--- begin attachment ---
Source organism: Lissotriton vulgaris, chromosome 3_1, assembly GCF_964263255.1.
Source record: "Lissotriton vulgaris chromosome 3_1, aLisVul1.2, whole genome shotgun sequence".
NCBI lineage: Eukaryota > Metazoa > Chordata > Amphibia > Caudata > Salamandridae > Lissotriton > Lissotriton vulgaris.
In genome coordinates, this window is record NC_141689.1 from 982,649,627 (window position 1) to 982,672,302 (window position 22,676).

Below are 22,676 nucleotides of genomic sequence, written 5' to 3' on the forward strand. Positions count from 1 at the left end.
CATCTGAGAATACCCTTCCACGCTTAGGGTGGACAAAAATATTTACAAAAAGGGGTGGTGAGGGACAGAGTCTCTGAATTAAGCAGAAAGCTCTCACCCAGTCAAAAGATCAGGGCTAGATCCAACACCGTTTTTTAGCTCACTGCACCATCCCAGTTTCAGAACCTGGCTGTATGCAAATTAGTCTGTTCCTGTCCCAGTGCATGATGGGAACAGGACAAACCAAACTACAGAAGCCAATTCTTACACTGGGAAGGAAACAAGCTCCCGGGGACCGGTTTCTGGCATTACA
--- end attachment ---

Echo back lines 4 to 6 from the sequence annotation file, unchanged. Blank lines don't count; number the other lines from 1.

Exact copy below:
In genome coordinates, this window is record NC_141689.1 from 982,649,627 (window position 1) to 982,672,302 (window position 22,676).

Below are 22,676 nucleotides of genomic sequence, written 5' to 3' on the forward strand. Positions count from 1 at the left end.
CATCTGAGAATACCCTTCCACGCTTAGGGTGGACAAAAATATTTACAAAAAGGGGTGGTGAGGGACAGAGTCTCTGAATTAAGCAGAAAGCTCTCACCCAGTCAAAAGATCAGGGCTAGATCCAACACCGTTTTTTAGCTCACTGCACCATCCCAGTTTCAGAACCTGGCTGTATGCAAATTAGTCTGTTCCTGTCCCAGTGCATGATGGGAACAGGACAAACCAAACTACAGAAGCCAATTCTTACACTGGGAAGGAAACAAGCTCCCGGGGACCGGTTTCTGGCATTACA